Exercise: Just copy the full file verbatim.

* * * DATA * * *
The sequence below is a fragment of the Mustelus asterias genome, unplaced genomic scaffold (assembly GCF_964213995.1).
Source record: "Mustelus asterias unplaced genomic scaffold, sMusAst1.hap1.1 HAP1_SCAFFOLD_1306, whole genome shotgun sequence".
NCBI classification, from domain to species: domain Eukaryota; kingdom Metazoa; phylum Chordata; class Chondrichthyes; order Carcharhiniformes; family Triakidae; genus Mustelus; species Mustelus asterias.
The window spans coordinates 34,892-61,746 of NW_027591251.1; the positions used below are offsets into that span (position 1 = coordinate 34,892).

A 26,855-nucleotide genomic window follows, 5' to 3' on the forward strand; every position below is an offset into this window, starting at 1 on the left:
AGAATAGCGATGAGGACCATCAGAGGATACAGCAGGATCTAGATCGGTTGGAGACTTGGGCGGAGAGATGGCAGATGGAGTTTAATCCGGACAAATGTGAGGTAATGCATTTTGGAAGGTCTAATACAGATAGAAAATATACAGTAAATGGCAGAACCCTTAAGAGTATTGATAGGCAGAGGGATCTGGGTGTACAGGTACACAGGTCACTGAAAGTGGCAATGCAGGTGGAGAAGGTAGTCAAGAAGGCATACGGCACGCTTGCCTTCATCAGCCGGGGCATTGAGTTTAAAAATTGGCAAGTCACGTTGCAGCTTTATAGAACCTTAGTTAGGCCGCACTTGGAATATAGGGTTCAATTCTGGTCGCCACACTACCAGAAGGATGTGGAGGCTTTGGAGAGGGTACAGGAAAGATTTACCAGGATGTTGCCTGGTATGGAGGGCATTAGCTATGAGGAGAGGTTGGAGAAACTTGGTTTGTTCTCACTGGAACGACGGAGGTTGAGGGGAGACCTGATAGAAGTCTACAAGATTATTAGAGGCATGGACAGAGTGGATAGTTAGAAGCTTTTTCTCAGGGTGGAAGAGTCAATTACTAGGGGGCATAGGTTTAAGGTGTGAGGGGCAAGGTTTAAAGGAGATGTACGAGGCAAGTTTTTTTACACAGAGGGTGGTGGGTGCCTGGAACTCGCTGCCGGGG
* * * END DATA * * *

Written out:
The sequence below is a fragment of the Mustelus asterias genome, unplaced genomic scaffold (assembly GCF_964213995.1).
Source record: "Mustelus asterias unplaced genomic scaffold, sMusAst1.hap1.1 HAP1_SCAFFOLD_1306, whole genome shotgun sequence".
NCBI classification, from domain to species: domain Eukaryota; kingdom Metazoa; phylum Chordata; class Chondrichthyes; order Carcharhiniformes; family Triakidae; genus Mustelus; species Mustelus asterias.
The window spans coordinates 34,892-61,746 of NW_027591251.1; the positions used below are offsets into that span (position 1 = coordinate 34,892).

A 26,855-nucleotide genomic window follows, 5' to 3' on the forward strand; every position below is an offset into this window, starting at 1 on the left:
AGAATAGCGATGAGGACCATCAGAGGATACAGCAGGATCTAGATCGGTTGGAGACTTGGGCGGAGAGATGGCAGATGGAGTTTAATCCGGACAAATGTGAGGTAATGCATTTTGGAAGGTCTAATACAGATAGAAAATATACAGTAAATGGCAGAACCCTTAAGAGTATTGATAGGCAGAGGGATCTGGGTGTACAGGTACACAGGTCACTGAAAGTGGCAATGCAGGTGGAGAAGGTAGTCAAGAAGGCATACGGCACGCTTGCCTTCATCAGCCGGGGCATTGAGTTTAAAAATTGGCAAGTCACGTTGCAGCTTTATAGAACCTTAGTTAGGCCGCACTTGGAATATAGGGTTCAATTCTGGTCGCCACACTACCAGAAGGATGTGGAGGCTTTGGAGAGGGTACAGGAAAGATTTACCAGGATGTTGCCTGGTATGGAGGGCATTAGCTATGAGGAGAGGTTGGAGAAACTTGGTTTGTTCTCACTGGAACGACGGAGGTTGAGGGGAGACCTGATAGAAGTCTACAAGATTATTAGAGGCATGGACAGAGTGGATAGTTAGAAGCTTTTTCTCAGGGTGGAAGAGTCAATTACTAGGGGGCATAGGTTTAAGGTGTGAGGGGCAAGGTTTAAAGGAGATGTACGAGGCAAGTTTTTTTACACAGAGGGTGGTGGGTGCCTGGAACTCGCTGCCGGGG